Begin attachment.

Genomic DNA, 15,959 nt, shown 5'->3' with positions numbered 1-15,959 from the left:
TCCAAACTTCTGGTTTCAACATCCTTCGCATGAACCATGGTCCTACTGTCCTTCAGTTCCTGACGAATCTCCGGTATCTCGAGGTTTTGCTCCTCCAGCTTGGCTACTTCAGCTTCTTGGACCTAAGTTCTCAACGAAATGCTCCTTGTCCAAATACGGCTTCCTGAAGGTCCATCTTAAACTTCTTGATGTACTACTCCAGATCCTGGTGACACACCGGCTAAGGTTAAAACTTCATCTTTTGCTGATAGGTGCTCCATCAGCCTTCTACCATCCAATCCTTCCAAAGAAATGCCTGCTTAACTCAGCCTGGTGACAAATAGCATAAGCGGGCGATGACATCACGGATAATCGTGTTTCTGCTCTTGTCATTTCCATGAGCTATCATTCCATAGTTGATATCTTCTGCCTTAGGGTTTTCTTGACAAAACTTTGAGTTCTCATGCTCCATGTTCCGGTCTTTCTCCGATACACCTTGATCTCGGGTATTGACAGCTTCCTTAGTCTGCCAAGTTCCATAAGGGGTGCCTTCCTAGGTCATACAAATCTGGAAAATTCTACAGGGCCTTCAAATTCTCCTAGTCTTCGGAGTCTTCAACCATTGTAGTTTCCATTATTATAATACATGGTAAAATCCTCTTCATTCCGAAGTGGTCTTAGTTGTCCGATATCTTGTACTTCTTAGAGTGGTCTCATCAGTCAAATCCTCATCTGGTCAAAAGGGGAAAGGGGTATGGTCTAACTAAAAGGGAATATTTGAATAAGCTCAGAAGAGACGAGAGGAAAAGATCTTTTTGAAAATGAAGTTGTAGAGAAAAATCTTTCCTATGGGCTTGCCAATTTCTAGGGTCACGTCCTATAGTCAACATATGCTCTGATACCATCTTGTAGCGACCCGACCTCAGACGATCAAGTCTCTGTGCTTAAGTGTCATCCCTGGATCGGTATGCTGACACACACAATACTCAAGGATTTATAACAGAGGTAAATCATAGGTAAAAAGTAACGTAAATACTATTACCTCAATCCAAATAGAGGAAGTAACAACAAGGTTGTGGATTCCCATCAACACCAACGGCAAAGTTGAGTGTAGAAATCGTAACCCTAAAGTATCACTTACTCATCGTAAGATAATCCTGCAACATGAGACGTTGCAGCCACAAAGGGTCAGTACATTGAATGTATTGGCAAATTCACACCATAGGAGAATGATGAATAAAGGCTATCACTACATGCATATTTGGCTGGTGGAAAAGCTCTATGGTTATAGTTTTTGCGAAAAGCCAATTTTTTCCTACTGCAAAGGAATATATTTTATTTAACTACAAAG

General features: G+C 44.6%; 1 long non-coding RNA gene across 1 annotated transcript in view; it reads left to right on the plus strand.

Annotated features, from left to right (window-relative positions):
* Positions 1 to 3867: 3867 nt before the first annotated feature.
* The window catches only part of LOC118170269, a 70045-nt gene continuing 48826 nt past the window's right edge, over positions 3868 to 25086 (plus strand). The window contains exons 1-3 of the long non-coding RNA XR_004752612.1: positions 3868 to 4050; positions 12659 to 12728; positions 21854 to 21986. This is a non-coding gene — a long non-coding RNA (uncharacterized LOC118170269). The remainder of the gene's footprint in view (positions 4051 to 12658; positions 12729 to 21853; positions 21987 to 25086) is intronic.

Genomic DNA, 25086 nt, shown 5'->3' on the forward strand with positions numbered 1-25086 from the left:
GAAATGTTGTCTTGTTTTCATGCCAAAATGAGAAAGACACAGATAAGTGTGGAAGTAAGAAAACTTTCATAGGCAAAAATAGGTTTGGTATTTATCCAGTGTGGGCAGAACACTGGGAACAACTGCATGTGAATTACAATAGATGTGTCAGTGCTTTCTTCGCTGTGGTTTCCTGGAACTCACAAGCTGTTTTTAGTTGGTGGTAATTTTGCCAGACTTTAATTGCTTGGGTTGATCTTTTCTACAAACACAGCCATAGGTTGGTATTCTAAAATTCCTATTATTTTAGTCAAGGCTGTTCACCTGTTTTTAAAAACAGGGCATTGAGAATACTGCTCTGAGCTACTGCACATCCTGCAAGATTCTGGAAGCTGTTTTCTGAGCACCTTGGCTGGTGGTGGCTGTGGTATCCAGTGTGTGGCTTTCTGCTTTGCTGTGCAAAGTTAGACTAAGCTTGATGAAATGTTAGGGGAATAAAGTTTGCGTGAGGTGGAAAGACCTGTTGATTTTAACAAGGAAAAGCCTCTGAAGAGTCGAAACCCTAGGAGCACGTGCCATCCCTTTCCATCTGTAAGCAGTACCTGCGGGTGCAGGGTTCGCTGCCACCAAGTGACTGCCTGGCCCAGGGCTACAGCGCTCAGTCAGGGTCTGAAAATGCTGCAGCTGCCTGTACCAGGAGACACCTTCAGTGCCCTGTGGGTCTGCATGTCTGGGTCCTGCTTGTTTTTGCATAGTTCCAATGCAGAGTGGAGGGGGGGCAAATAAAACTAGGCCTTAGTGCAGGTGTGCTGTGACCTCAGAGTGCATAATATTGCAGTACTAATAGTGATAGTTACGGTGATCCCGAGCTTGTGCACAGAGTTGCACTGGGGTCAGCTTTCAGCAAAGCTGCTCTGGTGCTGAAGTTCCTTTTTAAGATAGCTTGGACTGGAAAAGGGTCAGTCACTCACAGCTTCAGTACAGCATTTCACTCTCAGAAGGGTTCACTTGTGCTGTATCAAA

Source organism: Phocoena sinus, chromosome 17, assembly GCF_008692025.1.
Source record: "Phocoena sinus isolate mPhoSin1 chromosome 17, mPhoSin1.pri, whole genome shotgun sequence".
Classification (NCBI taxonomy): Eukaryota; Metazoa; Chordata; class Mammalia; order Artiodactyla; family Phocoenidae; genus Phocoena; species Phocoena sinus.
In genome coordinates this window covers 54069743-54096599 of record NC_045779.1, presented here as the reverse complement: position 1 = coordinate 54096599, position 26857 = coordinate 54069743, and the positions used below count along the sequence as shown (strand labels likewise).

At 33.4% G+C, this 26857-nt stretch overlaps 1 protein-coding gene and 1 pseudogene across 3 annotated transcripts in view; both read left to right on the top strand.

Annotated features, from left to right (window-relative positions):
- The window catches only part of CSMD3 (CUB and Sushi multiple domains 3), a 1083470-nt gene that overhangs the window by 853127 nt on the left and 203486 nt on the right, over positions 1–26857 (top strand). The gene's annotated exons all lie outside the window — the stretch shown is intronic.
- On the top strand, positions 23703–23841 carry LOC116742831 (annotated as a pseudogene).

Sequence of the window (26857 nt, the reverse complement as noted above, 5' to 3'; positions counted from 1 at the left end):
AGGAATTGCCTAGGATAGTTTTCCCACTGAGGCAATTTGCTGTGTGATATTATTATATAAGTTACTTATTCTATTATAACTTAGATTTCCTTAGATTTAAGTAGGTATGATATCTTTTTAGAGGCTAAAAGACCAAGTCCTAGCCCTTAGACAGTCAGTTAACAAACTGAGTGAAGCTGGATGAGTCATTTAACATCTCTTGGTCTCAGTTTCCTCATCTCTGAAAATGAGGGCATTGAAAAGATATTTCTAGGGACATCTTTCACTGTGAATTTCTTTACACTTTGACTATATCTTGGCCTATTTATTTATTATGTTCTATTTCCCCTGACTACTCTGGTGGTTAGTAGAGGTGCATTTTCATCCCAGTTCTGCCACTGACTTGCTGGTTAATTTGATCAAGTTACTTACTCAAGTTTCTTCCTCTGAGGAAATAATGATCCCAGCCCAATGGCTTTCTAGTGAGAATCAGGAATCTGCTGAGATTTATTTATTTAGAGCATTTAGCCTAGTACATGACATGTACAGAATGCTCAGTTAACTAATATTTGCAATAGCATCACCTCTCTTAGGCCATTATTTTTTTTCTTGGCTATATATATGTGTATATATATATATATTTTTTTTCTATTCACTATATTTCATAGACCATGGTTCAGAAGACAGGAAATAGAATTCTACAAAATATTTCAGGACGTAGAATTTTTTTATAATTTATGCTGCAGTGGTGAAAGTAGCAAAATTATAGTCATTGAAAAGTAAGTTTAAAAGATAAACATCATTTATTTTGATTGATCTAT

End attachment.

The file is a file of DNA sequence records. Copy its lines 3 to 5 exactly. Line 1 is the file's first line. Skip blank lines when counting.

General features: G+C 44.6%; 1 long non-coding RNA gene across 1 annotated transcript in view; it reads left to right on the plus strand.

Annotated features, from left to right (window-relative positions):
* Positions 1 to 3867: 3867 nt before the first annotated feature.